Bee, I thought “cruel but fair” when I read that robe description. One would like to think our spouse’s love us in our most natural states. Was that Portland, Maine? What a coincidence! I recommended it to our local independent bookstore, based on the NYT review. The Wall Street Journal panned it. Reviewers/bloggers have either loved it or hated it. Some people get sick of all the Austen knock offs, but this is better then most. The pace is also slower than most women’s fiction and it’s very domestic and insular, but that lines up with Austen too. I’d love to hear your impression of it. It might not please all, but I think an Austen lover like you will appreciate it. I loved it.

Kelly, it was hard to choose just a few passages as there were so many.

Cynthia, that’s a second recommendation for The Love Letter. I’ll have to check it out or The Evolution of Jane. I would have guessed that you read with one of those multicolor pens science students use because your text analysis is so gloriously complex.

Tracy Golightly-Garcia said...


I have already asked my library to get this book for me. They told me four people are ahead of me--seems to be a good read and I cannot wait to get the book!

Tracy :)

septembermom said...

I love Sense and Sensibility. I know that I will enjoy this book very much. Thank you for the wonderful review!

Sarah Laurence said...

Tracy, tell me how you like it. It’s a new release on the NYT bestseller list, which might explain the queue. It’s good to see a well written book with a literary theme there.

Septmebermom, I’d love to hear how you think Schine’s modern take compares to the original.

Becky Holmes said...

Sarah, I read with a pencil too, but I circle the typographical errors, more and more of which I am finding these days, even in books by major publishers. I use post-its to mark passages I like, thinking that I'll quote them later in my blog posts. Then the post-its fall out. Oh well.

☆sapphire said...

The passages you quoted are as if Jane Austen herself wrote them! I like "Sense and Sensibility" and its film adaptations, especially Ang Lee's 1995 British drama film. According to your review, it seems that many parallels can be found between the book and Jane Austen's. Its film( if possible) would be lovely and interesting!!
Thanks for sharing!

PS I love the first photo of your previous post♪♪

Sarah Laurence said...

Becky, welcome to my blog! I love your reviews, and now I know why. I also correct typos and even grammatical errors in published books. I got in the habit when reading aloud to my kids. I’ve learned to breeze past them in messy ARCs. I mark interesting passages with index cards, which also fall out. It’s interesting that our methods overlap because we have similar taste in books too.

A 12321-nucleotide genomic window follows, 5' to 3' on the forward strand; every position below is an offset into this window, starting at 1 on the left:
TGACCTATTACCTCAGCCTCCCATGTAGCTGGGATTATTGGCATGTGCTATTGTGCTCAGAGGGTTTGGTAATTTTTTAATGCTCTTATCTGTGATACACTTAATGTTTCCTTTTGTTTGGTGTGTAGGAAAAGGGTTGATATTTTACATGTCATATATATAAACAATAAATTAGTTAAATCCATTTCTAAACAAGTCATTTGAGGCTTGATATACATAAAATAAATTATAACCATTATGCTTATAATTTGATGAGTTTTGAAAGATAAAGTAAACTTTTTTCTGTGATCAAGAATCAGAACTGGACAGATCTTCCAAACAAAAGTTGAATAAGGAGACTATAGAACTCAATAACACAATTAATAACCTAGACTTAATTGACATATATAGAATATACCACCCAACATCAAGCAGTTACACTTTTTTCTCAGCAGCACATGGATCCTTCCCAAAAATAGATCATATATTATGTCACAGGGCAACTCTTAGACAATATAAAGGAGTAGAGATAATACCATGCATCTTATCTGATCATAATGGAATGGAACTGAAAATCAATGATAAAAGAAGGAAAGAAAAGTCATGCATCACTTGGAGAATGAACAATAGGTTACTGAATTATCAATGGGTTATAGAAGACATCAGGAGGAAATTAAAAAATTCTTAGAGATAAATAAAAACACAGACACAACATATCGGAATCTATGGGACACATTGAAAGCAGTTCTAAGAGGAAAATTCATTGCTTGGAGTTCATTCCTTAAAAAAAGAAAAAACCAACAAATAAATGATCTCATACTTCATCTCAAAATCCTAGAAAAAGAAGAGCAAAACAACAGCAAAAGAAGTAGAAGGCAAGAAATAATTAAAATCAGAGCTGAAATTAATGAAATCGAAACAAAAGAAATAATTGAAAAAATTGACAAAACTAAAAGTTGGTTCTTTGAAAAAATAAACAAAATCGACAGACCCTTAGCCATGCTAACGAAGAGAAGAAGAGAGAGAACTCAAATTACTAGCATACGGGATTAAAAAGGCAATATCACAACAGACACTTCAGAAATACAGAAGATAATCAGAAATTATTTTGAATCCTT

Sapphire, Schine has a remarkable ear. There are many plot/character parallels with Sense and Sensibility that a fan would appreciate. Thanks for mentioning the film for other readers to find.

Anonymous said...

this sounds an excellent read and right up my street --as it were.
So sad about the poor terrible to be likened to one.
How sadly apt somehow.

Am starting a Persephone reading group here in Manhattan so sorry you and Bee are variously far away!

word verification:

Sarah Laurence said...

Ewix, yes, I thought of Bee and you when I was reading and how much you two would enjoy this novel. "Monkeys typing Shakespeare" explains the word verification.

Angie Muresan said...

Oh, I cannot wait to read this! Thank you, Sarah. And I really like that little revelation of yourself.

martine said...

thanks for the review. I do just the same, writing down quotes that capture something perfectly, tends to be how i judge the worth of the book, if there are enough such moments.

Sarah Laurence said...

Angie, I’d love to hear your reaction to this novel.

Martine, welcome to my blog! That’s good that your are blogging about education.

Dawn Maria said...

My copy arrived this week from Amazon and I'm saving it for my trip to Europe in June. I cannot wait to read it.

Sarah Laurence said...

DM, how much fun to go to Europe! Let me know what you think of the novel.